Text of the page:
Report attacks juvenile violence School system urged to battle rising crime with money, training

March 31, 1996|By Howard Libit | Howard Libit,SUN STAFF

Howard County schools need to increase spending, staffing and training to fight the county's alarming rise in youth violence, says a new study on disruptive young people in the county.

The school system also should work more closely with other agencies in the community and consider starting an alternative program to educate expelled students and other youths who aren't in school, the report concludes.

"Our biggest concern is not the fact that we have a violent school system but trends we see in the school system and the community," said Donald McBrien, the schools' director of pupil services and chairman of the committee.

"Police statements suggest an increase in adolescent and childhood crime and we see all sorts of symbols that suggest the community is different than it was five years ago," he said.

The study -- which was presented to the Howard County school board Thursday night -- is the latest salvo in what has become a countywide battle against increasing juvenile crime in Howard.

Howard police are poised to unveil a set of anti-gang initiatives next month, and two officers and a sergeant were assigned this week as school liaisons to establish a greater police presence in all of the county's high schools.

Meanwhile, Howard prosectors have adopted a tougher approach to violent youth offenses and have been spending time in classrooms throughout the county educating students about the criminal justice system.

The report presented to the board last week resulted from an appointed committee's yearlong examination of student violence and disruptive behavior in Howard schools.

That committee was made up of school officials, teachers, parents and representatives from such groups as the county state's attorney's office, Police Department, Department of Juvenile Services and Health Department.

The school system's decision to conduct the study and the committee's subsequent conclusions were prompted by trends in Howard showing a dangerous rise in youth violence, officials said.

"While the schools are safe, there is a concern about our vulnerability down the line," said Associate Superintendent James R. McGowan, who ordered the study.

The number of suspensions for violent behavior in Howard schools rose by 34.7 percent from the 1993-1994 school year to )) 1994-1995, while enrollment increased less than 5 percent, the report says. Violent behavior leading to suspensions ranged from oral threats and theft to physical attacks and weapons possession.

The numbers of robberies and aggravated assaults committed by youths also rose from 1994 to 1995, according to the most recent county crime statistics.

Gang activity is increasing and "getting more serious," warned Maj. Mark Paterni, who was the county police's representative on the committee.

The study found that Howard schools have many programs and policies to combat youth violence. But the report made these suggestions:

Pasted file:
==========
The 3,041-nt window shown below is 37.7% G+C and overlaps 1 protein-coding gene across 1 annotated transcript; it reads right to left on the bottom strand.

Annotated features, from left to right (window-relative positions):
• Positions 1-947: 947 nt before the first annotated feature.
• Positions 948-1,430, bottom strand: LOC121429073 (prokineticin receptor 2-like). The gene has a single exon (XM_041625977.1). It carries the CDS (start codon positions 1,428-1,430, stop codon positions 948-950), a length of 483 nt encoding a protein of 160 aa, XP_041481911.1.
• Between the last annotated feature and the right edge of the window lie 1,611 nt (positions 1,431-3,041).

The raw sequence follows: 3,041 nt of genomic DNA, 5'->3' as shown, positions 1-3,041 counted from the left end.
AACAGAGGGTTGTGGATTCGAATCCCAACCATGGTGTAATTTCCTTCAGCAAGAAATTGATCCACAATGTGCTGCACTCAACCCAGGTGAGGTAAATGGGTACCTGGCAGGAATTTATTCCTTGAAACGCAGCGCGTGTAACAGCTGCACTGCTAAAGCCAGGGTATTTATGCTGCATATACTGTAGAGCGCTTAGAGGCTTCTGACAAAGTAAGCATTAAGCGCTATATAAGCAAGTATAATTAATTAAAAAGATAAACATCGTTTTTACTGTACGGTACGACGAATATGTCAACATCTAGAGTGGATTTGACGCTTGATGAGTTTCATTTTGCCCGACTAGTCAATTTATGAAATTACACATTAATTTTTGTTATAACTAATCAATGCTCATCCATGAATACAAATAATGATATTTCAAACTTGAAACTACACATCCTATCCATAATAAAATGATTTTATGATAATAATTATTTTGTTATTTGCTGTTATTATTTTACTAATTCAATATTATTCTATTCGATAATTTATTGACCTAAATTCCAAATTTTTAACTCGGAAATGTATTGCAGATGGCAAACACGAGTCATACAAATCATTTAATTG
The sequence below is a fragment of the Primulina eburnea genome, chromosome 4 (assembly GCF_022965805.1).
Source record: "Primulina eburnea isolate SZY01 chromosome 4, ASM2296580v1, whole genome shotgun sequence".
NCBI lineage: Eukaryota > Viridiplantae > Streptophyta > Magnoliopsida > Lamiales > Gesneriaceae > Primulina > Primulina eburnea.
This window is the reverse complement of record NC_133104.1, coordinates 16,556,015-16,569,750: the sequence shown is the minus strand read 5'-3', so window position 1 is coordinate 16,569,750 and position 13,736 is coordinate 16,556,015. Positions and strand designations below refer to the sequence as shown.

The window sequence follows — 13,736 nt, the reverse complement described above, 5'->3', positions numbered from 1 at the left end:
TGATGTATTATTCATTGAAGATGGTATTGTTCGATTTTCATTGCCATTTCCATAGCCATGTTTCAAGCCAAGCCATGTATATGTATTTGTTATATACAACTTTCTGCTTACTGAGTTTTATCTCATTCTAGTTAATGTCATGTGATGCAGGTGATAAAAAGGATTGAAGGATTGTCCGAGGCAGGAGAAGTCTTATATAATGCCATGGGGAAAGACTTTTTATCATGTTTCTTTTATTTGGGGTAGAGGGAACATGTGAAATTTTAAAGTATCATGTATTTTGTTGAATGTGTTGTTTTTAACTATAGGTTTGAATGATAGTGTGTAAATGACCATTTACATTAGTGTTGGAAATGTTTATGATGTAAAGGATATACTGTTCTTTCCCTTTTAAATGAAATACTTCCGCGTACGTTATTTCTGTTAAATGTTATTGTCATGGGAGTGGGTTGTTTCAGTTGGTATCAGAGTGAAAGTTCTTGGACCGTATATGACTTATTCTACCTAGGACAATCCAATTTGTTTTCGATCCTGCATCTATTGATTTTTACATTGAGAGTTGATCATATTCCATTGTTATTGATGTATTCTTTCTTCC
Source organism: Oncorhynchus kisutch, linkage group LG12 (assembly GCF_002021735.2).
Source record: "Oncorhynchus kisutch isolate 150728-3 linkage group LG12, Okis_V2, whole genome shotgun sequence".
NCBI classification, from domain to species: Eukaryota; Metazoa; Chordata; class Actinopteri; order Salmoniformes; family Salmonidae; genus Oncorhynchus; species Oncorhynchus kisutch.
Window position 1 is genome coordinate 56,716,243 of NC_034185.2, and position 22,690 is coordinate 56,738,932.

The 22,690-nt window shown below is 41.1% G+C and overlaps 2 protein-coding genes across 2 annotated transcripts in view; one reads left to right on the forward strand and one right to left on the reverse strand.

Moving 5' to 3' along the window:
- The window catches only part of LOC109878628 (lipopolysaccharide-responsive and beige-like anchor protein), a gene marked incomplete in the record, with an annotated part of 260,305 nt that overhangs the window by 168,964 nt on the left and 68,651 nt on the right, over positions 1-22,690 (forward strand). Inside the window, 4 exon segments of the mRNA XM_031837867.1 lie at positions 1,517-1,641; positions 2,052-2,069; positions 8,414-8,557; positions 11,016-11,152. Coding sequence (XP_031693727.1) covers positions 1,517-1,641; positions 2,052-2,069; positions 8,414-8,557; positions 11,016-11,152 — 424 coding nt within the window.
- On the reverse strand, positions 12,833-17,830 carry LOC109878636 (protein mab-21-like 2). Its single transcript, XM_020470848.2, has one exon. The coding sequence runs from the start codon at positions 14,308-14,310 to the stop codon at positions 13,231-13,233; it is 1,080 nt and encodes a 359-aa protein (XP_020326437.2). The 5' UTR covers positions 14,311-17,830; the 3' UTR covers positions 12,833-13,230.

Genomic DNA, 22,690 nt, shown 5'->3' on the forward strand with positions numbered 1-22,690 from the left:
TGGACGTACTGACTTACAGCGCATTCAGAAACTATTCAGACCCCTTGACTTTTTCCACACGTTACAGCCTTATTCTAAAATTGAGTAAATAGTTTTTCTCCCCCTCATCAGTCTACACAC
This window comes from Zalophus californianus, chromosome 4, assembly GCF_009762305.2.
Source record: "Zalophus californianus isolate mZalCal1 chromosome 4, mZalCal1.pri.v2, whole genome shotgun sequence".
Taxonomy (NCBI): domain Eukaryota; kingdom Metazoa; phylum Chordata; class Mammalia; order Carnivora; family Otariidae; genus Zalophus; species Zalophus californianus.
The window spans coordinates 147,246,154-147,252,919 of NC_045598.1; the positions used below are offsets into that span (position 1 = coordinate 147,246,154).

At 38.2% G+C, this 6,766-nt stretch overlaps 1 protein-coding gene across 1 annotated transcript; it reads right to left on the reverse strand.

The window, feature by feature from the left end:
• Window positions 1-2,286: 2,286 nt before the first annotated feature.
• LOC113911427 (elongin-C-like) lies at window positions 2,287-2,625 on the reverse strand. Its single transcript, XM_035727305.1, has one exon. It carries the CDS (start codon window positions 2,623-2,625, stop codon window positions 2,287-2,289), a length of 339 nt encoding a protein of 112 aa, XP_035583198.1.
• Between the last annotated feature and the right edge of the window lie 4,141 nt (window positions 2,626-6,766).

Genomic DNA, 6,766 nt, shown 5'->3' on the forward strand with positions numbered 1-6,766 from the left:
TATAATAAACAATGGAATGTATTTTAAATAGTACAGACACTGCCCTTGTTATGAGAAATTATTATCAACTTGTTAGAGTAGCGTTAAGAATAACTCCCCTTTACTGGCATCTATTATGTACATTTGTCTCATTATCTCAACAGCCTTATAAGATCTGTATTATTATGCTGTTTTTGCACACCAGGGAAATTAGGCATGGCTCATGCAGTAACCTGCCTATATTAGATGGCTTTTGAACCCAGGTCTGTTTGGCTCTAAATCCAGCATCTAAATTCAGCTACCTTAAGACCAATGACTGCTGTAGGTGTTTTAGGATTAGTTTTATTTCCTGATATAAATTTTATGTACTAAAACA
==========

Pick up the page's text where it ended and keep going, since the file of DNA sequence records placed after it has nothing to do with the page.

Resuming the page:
Set up a community-based program to educate and support students who are expelled or suspended for more than 20 days. The committee said the center should be developed and funded by the school system, county criminal justice agencies, Health Department and other county agencies. The center also should serve as a transitional home for students released from juvenile correctional facilities and offer services such as drug and alcohol treatment and counseling, it said.

Maintain the county's Gateway School for students with social, emotional and academic problems that cannot be addressed within their neighborhood schools. Also, the school system should consider starting an alternative school for elementary students with similar problems.

Sponsor a conference with local public and private agencies and civic leaders to develop countywide violence prevention and intervention strategies. The school board also should encourage community groups to meet regularly and share ways to decrease youth violence.

Keep suspended middle and high school students in alternative, supervised classrooms -- rather than just sending them home. The in-school suspensions could help teach conflict resolution skills and ensure that the students keep up with their studies.

Require schools to devise rules for behavior that are known by students and parents and enforced by staff members.

Modify school system policies to more directly address violence and create policies, including one that would take a "zero tolerance stance on fighting and disruption."

Expand peer mediation programs to all Howard elementary, middle and high schools. Such programs use students to resolve disputes among their peers and teach them ways to reconcile differences, other than hitting and yelling.

Fully fund programs to identify and intervene with elementary students who are struggling academically or socially.

Increase training of teachers and other staff concerning violence and disruptive behavior and expand curriculums to include more material related to personal safety and violence prevention.

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